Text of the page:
In 1915, Thayer sent versions of these photocollages, along with instructions for viewing them, to John Singer Sargent. Best known for his society portraits and paintings of military figures, Sargent had just been appointed as an official war artist by the British government. A year earlier, Thayer had in fact contacted the British War Office directly to discuss the mass production of camouflage jackets and pants, but his approach had not met with any response. Thayer hoped that Sargent’s new position would help him arrange a meeting this time around. His note to Sargent read:
I am enclosing a simple but wonderful device for absolutely ascertaining exactly what any object would have to look like to be wholly invisible against any particular background. You will see at a glance that in this particular picture nothing could so entirely efface the soldier I have cut out as for him to wear the pattern which constitutes his portion of this very picture.23
Thayer’s enclosed sketch for a sniper suit showed a pattern of bright yellow, red, and green splotches onto which he had traced silhouettes of trousers and overcoats. Thayer’s model for such a jacket, which he went on to propose as a new uniform for the British infantry, was a second-hand hunting coat—gifted posthumously by William James in 1910—that he had turned into a prototype sniper suit. Thayer, long known for his odd clothing and assortment of modified jackets, wore James’s hand-me-down constantly; it became his sartorial second skin, practical for painting in the studio and trekking through the outdoors alike. The coat quickly grew threadbare, acquiring a patina, and James’s son later recalled with pleasure witnessing “this familiar garment on the back of my dear old ‘Uncle’ Abbott” and watching it “grow shabbier and more and more covered with paint as time went on.” Thayer attached pieces of variably dyed and painted rags and fabric swatches to the old overcoat, breaking up the outline of his own silhouette and making him an undetectable presence in the bushes behind his own New Hampshire home. He wore it in his workshop as he composed responses to the criticisms he received for Concealing-Coloration and wrote letters to members of the American government and British Army.
At last, with the help of Sargent, he arranged a trip to London to meet with Winston Churchill, then the British Secretary of War, to show the politician his work. But once in London, Thayer grew inexplicably nervous and contacted Sargent to say that he could not go through with the meeting. Sargent agreed to deliver the suitcase that Thayer had brought with him for the presentation, and which, in addition to examples of painted fabric, collages, wallpaper swatches, and stencil sets, also contained several letters with suggestions on camouflage design. The reaction was not what Thayer had anticipated. From his perspective, the suitcase held a Great Work; all the War Office could see was a pile of rags. Sargent recalled that the suitcase “contained some drawings and an old spotted brown jacket with rags pinned to it”—James’s overcoat as defaced by Thayer. Years later, the philosopher’s son reflected to Thayer’s biographer that “this was evidently the last appearance of my father’s brown coat.”24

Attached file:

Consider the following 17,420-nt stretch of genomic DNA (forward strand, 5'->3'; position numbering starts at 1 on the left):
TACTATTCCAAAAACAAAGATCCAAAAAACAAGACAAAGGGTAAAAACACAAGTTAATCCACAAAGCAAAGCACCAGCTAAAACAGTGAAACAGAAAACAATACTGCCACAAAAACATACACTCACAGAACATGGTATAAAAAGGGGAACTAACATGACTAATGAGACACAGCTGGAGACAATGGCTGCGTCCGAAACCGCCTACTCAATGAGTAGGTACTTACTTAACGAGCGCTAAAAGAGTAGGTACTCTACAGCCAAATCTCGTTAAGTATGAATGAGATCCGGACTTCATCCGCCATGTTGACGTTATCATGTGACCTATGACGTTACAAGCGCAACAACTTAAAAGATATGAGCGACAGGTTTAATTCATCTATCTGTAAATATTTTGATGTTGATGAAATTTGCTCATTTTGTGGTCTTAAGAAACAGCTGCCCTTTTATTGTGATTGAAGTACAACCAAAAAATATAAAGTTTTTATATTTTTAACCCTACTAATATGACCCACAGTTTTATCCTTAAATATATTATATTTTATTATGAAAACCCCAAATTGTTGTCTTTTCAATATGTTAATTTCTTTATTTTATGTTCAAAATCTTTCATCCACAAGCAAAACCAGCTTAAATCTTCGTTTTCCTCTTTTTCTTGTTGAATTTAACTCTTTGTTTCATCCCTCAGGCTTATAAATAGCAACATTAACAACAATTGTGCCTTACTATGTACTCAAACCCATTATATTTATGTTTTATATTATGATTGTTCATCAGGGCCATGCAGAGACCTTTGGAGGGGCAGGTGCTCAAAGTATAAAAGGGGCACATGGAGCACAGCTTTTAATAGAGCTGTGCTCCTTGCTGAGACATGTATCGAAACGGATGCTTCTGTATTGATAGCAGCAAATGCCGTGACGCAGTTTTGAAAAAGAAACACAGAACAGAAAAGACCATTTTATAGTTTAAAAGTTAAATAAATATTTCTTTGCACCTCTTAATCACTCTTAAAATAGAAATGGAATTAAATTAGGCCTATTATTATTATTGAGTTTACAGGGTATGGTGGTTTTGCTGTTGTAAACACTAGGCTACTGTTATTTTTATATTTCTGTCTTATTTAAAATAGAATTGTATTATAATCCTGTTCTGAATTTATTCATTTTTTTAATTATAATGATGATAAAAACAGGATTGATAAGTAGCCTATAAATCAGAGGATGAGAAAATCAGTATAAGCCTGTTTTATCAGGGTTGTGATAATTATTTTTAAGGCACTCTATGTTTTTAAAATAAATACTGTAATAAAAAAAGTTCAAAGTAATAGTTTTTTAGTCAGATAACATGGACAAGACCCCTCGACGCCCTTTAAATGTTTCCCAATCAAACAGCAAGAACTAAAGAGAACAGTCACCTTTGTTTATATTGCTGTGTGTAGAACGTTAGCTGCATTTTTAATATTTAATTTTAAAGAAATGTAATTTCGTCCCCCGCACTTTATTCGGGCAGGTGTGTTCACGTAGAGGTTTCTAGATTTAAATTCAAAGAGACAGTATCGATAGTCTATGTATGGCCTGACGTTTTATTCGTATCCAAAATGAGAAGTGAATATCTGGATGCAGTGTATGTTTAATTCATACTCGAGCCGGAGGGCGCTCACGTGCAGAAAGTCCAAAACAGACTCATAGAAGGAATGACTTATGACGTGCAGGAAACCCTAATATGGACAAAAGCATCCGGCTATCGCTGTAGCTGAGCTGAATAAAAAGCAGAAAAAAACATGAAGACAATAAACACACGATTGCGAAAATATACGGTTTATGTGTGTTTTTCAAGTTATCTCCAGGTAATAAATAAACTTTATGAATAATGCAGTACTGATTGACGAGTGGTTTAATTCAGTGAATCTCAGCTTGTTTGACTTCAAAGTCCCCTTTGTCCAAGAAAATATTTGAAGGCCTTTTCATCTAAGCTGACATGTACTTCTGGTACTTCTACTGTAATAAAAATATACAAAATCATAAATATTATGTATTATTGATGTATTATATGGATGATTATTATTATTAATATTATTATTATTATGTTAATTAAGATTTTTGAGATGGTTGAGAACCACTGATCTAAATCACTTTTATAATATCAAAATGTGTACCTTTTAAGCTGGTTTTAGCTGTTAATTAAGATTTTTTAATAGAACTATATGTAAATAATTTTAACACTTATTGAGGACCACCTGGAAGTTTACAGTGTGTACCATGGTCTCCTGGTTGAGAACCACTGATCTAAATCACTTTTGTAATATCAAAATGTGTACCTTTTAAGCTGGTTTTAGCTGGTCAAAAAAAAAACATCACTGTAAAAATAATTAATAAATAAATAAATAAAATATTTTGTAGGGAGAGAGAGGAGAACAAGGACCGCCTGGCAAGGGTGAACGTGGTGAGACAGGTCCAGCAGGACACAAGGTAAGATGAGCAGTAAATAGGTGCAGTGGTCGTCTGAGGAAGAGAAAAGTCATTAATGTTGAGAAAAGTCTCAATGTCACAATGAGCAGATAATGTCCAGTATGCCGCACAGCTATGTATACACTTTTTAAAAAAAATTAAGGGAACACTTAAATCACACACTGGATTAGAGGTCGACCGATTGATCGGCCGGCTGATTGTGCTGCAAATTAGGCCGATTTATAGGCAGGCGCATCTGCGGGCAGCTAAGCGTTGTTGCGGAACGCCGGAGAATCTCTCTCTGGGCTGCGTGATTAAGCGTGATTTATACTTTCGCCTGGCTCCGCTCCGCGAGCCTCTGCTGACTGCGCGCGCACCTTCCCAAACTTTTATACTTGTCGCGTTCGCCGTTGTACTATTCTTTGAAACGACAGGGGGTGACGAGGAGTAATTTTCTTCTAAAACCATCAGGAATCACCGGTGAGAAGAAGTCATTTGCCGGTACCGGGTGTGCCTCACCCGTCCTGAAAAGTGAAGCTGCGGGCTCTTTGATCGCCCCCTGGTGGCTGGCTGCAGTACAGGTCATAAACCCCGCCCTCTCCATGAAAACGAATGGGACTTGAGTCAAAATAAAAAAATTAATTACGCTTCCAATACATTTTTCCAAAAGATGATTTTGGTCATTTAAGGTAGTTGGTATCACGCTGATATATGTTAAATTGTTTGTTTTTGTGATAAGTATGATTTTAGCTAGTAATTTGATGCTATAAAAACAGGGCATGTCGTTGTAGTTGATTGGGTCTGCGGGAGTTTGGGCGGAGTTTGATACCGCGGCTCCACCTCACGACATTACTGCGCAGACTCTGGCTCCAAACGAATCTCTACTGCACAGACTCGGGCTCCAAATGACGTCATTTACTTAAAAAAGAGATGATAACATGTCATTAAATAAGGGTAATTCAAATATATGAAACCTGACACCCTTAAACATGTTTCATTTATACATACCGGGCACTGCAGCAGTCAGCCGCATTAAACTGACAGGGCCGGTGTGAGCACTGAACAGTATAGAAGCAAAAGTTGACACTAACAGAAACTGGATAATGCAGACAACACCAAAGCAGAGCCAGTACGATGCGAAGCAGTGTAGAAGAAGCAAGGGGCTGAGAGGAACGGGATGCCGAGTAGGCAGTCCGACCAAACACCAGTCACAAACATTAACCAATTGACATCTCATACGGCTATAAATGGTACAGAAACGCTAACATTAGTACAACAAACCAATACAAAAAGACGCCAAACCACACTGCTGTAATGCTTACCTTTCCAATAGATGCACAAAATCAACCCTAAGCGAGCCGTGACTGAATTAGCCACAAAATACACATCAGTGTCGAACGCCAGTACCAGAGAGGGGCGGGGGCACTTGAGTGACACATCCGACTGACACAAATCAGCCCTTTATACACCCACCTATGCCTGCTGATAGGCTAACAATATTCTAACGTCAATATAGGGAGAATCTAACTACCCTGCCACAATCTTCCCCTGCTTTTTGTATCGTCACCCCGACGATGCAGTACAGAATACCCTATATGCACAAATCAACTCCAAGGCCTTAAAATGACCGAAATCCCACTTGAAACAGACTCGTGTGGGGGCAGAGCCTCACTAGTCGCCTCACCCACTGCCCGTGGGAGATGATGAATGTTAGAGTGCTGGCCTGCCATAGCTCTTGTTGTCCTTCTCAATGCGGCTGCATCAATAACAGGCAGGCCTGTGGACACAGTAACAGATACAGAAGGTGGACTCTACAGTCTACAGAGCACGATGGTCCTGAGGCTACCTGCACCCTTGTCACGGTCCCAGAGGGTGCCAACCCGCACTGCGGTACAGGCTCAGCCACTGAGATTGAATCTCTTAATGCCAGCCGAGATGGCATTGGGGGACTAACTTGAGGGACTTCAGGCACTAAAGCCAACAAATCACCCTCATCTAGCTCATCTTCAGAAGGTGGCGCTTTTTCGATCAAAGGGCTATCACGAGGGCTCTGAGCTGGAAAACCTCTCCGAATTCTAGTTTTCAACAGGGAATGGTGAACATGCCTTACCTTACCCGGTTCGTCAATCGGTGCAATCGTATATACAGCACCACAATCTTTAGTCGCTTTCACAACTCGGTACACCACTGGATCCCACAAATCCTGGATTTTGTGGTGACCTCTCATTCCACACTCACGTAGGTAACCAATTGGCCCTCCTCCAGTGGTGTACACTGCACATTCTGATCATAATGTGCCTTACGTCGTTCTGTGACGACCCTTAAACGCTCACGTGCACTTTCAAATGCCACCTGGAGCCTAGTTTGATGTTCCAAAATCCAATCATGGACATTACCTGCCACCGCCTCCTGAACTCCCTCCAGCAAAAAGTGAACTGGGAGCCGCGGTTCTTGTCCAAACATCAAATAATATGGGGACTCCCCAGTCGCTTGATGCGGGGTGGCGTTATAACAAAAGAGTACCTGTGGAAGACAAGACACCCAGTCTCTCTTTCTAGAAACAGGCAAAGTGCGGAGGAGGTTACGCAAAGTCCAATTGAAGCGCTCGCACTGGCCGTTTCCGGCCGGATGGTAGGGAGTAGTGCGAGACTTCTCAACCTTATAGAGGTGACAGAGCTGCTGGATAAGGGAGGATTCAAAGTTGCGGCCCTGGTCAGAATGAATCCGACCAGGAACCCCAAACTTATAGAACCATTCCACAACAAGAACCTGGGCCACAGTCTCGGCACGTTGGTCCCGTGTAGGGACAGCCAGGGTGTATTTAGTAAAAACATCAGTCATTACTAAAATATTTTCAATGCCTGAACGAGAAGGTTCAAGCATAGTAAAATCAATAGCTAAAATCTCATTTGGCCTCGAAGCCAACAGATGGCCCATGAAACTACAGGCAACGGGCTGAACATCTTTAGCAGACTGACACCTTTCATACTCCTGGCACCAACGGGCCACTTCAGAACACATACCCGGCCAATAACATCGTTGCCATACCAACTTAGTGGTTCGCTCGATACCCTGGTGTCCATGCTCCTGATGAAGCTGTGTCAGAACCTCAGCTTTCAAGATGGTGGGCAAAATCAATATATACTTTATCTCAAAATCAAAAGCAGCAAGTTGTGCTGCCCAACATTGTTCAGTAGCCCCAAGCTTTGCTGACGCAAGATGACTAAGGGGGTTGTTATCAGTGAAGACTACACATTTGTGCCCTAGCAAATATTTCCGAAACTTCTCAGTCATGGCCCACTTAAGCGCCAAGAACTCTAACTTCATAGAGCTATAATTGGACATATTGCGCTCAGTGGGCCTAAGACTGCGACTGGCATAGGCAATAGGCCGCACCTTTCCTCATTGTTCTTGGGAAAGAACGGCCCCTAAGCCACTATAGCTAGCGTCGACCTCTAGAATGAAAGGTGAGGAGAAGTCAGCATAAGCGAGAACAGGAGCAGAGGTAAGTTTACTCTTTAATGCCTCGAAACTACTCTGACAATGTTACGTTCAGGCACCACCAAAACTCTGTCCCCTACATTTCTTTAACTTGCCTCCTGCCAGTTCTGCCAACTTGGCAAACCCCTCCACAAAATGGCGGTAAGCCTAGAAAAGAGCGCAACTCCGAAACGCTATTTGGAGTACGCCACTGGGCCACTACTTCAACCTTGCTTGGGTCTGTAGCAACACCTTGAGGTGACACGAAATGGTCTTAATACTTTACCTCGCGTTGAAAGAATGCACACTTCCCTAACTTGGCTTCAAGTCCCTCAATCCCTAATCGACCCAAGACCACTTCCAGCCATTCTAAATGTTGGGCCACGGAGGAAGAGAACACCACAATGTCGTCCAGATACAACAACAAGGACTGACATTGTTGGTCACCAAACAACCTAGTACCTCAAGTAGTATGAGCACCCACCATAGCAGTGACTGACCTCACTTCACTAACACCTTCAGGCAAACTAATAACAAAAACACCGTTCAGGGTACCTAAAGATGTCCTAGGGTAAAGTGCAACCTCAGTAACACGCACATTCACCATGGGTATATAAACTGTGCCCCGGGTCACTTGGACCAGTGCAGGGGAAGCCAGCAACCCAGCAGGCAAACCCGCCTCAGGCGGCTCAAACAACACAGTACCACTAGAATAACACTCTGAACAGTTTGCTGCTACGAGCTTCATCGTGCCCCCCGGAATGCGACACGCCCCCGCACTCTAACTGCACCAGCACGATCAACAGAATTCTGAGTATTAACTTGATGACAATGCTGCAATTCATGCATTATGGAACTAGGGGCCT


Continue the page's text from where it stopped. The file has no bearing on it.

Like the coat, many of Thayer’s experimental assemblages and artworks of effacement have vanished from the material record, leaving behind only textual traces. The duck models, feather paintings, and rag-doll decoys were scattered far and wide, and eventually lost. Thayer’s premise of universal protective concealment in nature, with its disregard of sexual selection and its curiously over-inductive method, became a pedagogical method for camouflage training and implementation during the two world wars, although he never received the official affirmation he craved.
The painter Barry Faulkner, a student, former taxidermy assistant, and old family friend, wrote from New York in 1917:
Uncle Abbott’s theories have been used to an amazing extent by the English and French in concealing guns, buildings and every conceivable thing. I’ve got hold of some of the material and sent it to high personages in Washington. … In case of war this concealing work has real importance and artists are the best people to do it.25
American, British, and French military officials, alas, did not agree, favoring the schemes proposed by those from an engineering background. Nonetheless, Faulkner and another Thayer student, Homer Saint-Gaudens, both ended up fighting with the camouflage units of the American Expeditionary Force, whose methods were inspired by some of Thayer’s principles for concealment of trenches, supply depots, and infantry at rest.26
In his waning years, Thayer, while continuing to write and paint between increasingly frequent spells of nervous exhaustion, submitted several other unsuccessful proposals to the British and American governments, also contacting Franklin Delano Roosevelt and other members of the US Naval Board directly.27 Thayer died on May 29th 1921, shortly after he delivered a lecture in Cleveland on camouflage dioramas he had designed with his son—his last noted disappearance.
Hanna Rose Shell, assistant professor in the Program in Science, Technology & Society at the Massachusetts Institute of Technology, is a Boston-based historian of science, media artist, and filmmaker. Her book Hide and Seek: Camouflage, Photography and the Media of Reconnaissance is forthcoming from Zone Books (2010). Her recent shows include collaborations with Machine Project in Los Angeles (2008 and 2009) and screenings at New York’s Museum of Modern Art. For more information, see www.mit.edu/~hrshell or www.secondhandfilm.com.
Cabinet is published by Immaterial Incorporated, a non-profit organization supported by the Lambent Foundation, the Orphiflamme Foundation, the New York City Department of Cultural Affairs, the National Endowment for the Arts, the New York State Council on the Arts, the Danielson Foundation, the Katchadourian Family Foundation, the Edward C. Wilson and Hesu Coue Wilson Family Fund, and many individuals. All our events are free, the entire content of our many sold-out issues are on our site for free, and we offer our magazine and books at prices that are considerably below cost. Please consider supporting our work by making a tax-deductible donation by visiting here.
© 2009 Cabinet Magazine